Rose Gray traveled on a once-in-a-lifetime journey exploring Vietnam, Cambodia and the Mekong River. This was a lifelong dream of hers and she was able to share it with a group of our travelers as they experienced this area together.
Traveling March 1-17, 2014, this group experienced a 7 day tour and 7 days aboard the River Orchid on a river cruise with Uniworld Boutique River Cruises.
Rose shared parts of their journey through social media and had the following to share: (We updated this blog daily as they traveled, on behalf of Rose)
Wednesday, March 5: Climbed to the top of Bakheng Hill at 5:30am to see sunrise, rode elephants, breakfast at Angkor Cafe, spent the morning at Angkor Watt, had lunch at a local restaurant, interacted with kids at a primary school where we also distributed school supplies and then went to a technical school for under privileged secondary students. The group is exhausted but so happy to have been able to give back. PS- temperature at 10:30am was 93 degrees with 100% humidity.
Angkor – so many temples, so little time. On Wednesday we visited Angkor Wat, the most well known. These photos are from yesterday when we visited Banteay Samre, Banteay Srey, Ta Keo, and Ta Prohm, one of the locations where Tomb Raiders starring Angelina Jolie was filmed.
We now leave for Kampong Cham to board Uniworld’s River Orchid. Internet might be a bit tricky as the ship is not equipped with WiFi but I will do my best to keep you posted!!
Saturday, March 8 – Started with a visit to the home of a local family. On to Wat Hanchey where our group received a traditional water blessing. In the afternoon we visited Phnom Pros and Phnom Srey (Man Hill and Woman Hill). Careful of the monkeys!! Then on to Nokor Bachey built during the same time as the Angkor Temples. A very full day. It’s time to relax and enjoy the ship and all of the amenities while we sail on to our next stop.
Sunday, March 9 – We sailed on the Tonle Sap River today where we enjoyed beautiful scenery and saw everyday life in Kampong Chhang. After a morning lecture on Cambodian geography and weddings (there are many during this season as it is their “lucky season”) from our wonderful Uniworld guides, we took a boat tour and visited the Floating Village of Kampong Chhang. I think everybody in the group was happy for a little bit of a “down day”.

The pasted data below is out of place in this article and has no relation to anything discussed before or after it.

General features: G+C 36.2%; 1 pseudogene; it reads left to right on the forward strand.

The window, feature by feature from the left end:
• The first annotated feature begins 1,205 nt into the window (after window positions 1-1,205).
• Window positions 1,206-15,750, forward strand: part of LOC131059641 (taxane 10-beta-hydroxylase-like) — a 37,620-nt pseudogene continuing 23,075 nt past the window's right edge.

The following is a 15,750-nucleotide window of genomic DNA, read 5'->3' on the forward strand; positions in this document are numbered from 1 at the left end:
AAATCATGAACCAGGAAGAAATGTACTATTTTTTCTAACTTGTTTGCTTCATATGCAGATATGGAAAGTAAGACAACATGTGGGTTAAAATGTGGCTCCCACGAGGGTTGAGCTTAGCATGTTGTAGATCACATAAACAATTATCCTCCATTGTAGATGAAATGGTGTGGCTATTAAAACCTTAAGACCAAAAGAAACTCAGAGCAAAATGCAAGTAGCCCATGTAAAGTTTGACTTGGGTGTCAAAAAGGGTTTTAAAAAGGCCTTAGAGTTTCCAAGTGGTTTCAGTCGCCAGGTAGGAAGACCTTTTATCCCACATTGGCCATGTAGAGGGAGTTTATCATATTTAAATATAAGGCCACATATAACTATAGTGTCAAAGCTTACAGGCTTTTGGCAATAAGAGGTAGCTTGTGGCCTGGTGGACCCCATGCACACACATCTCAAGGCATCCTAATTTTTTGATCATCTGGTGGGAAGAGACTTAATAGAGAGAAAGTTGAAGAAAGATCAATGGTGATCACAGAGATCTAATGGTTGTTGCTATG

Monday, March 10: Today was very emotional. We visited one of the 389 “Killing Fields” in Cambodia (Choeung Ek) where mass executions took place during the violent reign of the Khmer Rouge. Here we saw the memorial stupa (we would call it a mausoleum) filled with the skulls of Pol Pot’s victims. Then we went on to Tuoi Sieng Genocide Museum (once called Security Prison 21 or S-21) a former high school transformed by the Khmer Rouge into a torture and interrogation center. Also, our Uniworld guides who have been with us for eight days bid us farewell. They shared with us their very sad story of growing up during this time in Cambodia and how they actually were reunited years later as tour guides (I will save that story for another post as I am still shaken by it).
March 12: Yesterday we crossed back into Vietnam. Our port was Chau Doc. We traveled by Sampan to floating village.
March 13 – This morning we traveled by Sampan to a local market. It was a very interesting selection. After our trip to the market, our Sampan took us to a brick factory. You see Liem, our guide since we returned to Vietnam, holding up the brick and tile that are made from the Mekong mud. Rice husks from the rice-processing facility next door are used to fuel the brick factory’s kilns. Then the ashes from the husks are used for fertilizer in the rice fields. It was about 95 degrees and you can only imagine how hot it was where these ladies were working. They work during the dry season only to supplement their families’ incomes and make about $2.50 per day for seven to eight hours of work. There was a little treat waiting for us when we returned to the Sampan.
March 15 – Today we visited the Cu Chi Tunnels. This tunnel network became legendary during the 1960’s for its role in facilitating Viet Cong control of a large rural area only 18 – 20 miles from Ho Chi Minh City. The tunnels were started by the Viet Minh in 1948 and expanded by the Viet Cong during the Vietnam War. You see here photos of some tunnel entrances. A couple of brave folks from our group actually entered one of the tunnels and emerged at an exit about 20 meters away after crouching and maneuvering through the 1 meter x 1.4 meter tunnel. The tunnels were clearly not designed for the typical American. Our guide, Liem had a better time of it as you see him in the photos lower his small frame into one of the “hole with cover” entrances. We then went to lunch at the Ly Club. Can you guess what is in the bowl? No….it’s ox tail soup. Isn’t that an interesting way to present it?? Night was Farewell Dinner at Xu Restaurant and then the A O Show